4. China: Beijing last month lowered its GDP growth target to 7.5 percent, and a reading of first-quarter growth is due out on Friday. Economists on average expect the number to come in at around 8.4 percent, down from 8.9 percent for the fourth quarter of 2011. There are already other signs that the Chinese economy is feeling the effects of the slowdown in Europe. China reported a surprising trade surplus of $5.35 billion for March, and while exports for the month rose 8.9 percent over the prior year’s levels, the surplus was also driven by relatively weak growth in imports, which could be a sign of slowing domestic demand. Adding to the concerns, inflation crept up to 3.6 percent in March, up from 3.2 percent in February, according to a report out this week from China's National Bureau of Statistics.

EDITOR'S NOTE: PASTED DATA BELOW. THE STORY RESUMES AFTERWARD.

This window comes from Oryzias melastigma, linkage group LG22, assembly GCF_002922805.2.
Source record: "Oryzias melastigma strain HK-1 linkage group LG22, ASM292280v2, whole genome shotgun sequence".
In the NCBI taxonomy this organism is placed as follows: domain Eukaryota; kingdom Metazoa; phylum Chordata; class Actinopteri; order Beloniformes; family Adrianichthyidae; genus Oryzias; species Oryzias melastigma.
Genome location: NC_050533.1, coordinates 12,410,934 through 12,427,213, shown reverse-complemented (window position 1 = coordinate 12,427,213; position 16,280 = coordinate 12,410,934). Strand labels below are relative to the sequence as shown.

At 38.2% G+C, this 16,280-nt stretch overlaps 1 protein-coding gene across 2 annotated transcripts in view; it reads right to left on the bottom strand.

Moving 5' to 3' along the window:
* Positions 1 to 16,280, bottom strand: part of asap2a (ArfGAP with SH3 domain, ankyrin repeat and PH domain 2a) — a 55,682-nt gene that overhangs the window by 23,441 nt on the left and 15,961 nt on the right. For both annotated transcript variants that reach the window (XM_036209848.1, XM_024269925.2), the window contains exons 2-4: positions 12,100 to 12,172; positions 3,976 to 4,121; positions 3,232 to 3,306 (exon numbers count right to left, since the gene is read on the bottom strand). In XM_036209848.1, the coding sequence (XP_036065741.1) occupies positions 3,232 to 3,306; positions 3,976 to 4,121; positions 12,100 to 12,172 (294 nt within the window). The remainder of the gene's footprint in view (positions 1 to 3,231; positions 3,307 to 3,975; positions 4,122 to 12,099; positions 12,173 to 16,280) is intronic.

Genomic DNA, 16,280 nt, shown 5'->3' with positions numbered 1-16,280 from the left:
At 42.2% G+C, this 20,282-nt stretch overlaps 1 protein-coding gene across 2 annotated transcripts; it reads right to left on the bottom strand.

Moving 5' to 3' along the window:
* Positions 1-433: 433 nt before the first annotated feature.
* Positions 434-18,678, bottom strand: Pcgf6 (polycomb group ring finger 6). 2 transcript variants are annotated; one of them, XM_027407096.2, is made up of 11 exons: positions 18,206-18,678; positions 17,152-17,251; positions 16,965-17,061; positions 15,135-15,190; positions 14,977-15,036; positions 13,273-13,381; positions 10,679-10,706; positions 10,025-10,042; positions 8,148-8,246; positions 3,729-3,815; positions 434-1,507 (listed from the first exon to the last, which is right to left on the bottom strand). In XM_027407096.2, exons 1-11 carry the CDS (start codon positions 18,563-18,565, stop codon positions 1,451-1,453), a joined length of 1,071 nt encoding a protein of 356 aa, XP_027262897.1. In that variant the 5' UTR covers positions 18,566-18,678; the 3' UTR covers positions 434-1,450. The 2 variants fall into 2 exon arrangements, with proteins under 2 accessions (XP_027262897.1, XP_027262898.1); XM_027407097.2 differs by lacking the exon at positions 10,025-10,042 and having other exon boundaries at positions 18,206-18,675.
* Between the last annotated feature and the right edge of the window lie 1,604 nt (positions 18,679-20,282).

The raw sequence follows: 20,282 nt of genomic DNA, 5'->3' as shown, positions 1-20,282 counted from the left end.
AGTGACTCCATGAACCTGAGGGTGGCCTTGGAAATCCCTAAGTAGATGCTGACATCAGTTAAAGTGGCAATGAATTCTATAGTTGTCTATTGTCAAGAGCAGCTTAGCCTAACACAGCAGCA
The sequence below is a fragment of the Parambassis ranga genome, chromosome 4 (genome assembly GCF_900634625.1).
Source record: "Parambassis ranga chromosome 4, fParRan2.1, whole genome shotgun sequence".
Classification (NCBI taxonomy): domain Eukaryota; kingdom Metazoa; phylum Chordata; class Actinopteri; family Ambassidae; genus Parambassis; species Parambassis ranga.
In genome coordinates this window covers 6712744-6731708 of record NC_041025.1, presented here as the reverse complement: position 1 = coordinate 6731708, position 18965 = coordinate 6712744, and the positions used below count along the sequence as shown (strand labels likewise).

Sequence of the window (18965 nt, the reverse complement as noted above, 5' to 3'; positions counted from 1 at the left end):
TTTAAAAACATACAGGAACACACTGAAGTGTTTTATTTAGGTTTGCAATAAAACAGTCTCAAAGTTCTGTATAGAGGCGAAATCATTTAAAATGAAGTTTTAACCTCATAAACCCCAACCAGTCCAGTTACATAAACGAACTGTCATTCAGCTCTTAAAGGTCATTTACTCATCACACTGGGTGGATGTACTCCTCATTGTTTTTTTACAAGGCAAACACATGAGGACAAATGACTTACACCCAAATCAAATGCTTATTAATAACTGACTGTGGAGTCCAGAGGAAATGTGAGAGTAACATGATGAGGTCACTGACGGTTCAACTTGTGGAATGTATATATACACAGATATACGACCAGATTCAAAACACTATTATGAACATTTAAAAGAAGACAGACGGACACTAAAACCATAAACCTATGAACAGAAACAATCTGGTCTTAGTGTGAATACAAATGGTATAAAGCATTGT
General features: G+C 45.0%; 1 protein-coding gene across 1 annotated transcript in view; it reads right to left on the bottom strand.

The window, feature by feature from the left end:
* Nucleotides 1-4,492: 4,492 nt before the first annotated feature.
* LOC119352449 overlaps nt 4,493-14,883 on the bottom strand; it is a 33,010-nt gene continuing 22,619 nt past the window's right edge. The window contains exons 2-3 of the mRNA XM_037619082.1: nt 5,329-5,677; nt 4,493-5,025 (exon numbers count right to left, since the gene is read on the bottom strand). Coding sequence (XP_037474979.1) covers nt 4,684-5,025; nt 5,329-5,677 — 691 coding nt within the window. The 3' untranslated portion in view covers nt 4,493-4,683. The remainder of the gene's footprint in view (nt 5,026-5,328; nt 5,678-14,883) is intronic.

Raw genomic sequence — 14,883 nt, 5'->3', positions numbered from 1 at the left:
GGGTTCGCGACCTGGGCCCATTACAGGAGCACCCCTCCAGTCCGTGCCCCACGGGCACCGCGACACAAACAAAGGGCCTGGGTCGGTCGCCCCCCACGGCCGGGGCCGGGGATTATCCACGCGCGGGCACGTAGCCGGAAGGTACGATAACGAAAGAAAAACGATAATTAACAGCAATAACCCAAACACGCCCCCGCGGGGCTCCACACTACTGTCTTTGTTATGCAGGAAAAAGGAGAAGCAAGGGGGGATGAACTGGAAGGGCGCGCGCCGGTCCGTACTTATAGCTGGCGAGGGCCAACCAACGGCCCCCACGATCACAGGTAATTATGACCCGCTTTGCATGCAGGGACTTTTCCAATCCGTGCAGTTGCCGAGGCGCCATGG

5. Earnings: Alcoa’s Tuesday surprise gave investors reason to hope, or at the very least, reason to take a pause from their pessimism. Still, the outlook for earnings has gotten much bleaker in recent months. On average, analysts now expect the S&P 500 to grow earnings by about 1 percent, a few percentage points less than they had been looking for at the beginning of the year. The questions for investors will be whether companies can beat those lowered expectations, and whether clearing a lowered bar will be enough to produce a real pop.

“On a more fundamental basis, the big concern is that if the U.S. economy stalls during the summer months, as it did over the past two years, then we are doomed to have yet another nasty correction, as we did back then,” Yardeni writes. “Without good news out of the U.S., there isn’t much to get excited about.”